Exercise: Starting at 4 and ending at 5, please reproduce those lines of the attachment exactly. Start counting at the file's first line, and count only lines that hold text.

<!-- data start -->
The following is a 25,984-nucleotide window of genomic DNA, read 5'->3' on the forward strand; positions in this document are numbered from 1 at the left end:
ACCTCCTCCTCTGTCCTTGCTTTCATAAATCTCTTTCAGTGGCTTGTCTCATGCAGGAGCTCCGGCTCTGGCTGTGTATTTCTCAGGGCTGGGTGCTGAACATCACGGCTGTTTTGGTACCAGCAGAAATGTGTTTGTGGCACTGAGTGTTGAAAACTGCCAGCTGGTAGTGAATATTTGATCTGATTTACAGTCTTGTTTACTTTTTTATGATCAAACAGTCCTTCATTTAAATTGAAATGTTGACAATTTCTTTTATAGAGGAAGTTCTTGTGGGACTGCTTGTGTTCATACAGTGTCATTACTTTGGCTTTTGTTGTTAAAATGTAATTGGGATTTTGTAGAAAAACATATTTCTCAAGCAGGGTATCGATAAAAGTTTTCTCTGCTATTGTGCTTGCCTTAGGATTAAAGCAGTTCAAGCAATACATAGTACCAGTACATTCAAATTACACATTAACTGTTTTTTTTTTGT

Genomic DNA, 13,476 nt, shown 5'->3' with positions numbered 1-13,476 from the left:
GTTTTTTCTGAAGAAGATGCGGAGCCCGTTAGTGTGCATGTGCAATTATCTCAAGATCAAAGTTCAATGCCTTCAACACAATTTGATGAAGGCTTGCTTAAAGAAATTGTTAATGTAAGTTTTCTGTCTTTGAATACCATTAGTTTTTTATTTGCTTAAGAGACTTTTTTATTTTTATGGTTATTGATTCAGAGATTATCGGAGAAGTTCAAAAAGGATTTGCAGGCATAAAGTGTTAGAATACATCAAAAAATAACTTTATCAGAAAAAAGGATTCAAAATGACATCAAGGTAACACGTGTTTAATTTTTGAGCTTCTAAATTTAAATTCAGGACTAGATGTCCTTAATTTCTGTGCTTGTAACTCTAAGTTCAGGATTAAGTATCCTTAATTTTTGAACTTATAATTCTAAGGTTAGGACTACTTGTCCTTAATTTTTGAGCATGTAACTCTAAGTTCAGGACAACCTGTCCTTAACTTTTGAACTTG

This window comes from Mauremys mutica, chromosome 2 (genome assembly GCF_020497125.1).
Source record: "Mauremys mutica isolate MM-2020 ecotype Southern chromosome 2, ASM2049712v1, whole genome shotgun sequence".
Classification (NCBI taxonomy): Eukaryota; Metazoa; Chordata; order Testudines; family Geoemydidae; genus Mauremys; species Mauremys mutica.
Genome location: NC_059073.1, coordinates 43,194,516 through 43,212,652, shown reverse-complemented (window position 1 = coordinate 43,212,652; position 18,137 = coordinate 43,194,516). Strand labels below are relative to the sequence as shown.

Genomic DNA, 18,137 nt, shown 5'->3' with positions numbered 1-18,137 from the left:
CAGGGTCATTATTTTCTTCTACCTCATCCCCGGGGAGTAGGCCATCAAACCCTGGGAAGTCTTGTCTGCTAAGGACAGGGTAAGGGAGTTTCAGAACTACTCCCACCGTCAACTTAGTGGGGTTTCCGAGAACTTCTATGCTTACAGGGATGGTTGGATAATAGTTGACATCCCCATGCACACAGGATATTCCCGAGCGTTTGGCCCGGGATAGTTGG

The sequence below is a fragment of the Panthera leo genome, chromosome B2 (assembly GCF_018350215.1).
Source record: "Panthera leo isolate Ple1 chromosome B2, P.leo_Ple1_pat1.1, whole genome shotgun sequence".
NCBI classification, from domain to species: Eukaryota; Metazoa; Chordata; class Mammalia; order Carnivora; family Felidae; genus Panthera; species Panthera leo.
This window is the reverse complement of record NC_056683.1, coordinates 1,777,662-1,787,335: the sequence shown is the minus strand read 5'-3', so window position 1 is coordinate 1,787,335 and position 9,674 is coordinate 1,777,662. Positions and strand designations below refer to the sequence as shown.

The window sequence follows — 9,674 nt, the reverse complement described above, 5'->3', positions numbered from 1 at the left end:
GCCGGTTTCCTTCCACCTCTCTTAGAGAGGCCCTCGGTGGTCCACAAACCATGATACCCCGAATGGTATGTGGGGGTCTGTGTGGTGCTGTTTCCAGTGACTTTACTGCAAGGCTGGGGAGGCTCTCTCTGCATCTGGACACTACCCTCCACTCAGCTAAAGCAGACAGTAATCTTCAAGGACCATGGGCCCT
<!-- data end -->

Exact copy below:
GTTTTTTCTGAAGAAGATGCGGAGCCCGTTAGTGTGCATGTGCAATTATCTCAAGATCAAAGTTCAATGCCTTCAACACAATTTGATGAAGGCTTGCTTAAAGAAATTGTTAATGTAAGTTTTCTGTCTTTGAATACCATTAGTTTTTTATTTGCTTAAGAGACTTTTTTATTTTTATGGTTATTGATTCAGAGATTATCGGAGAAGTTCAAAAAGGATTTGCAGGCATAAAGTGTTAGAATACATCAAAAAATAACTTTATCAGAAAAAAGGATTCAAAATGACATCAAGGTAACACGTGTTTAATTTTTGAGCTTCTAAATTTAAATTCAGGACTAGATGTCCTTAATTTCTGTGCTTGTAACTCTAAGTTCAGGATTAAGTATCCTTAATTTTTGAACTTATAATTCTAAGGTTAGGACTACTTGTCCTTAATTTTTGAGCATGTAACTCTAAGTTCAGGACAACCTGTCCTTAACTTTTGAACTTG

This window comes from Mauremys mutica, chromosome 2 (genome assembly GCF_020497125.1).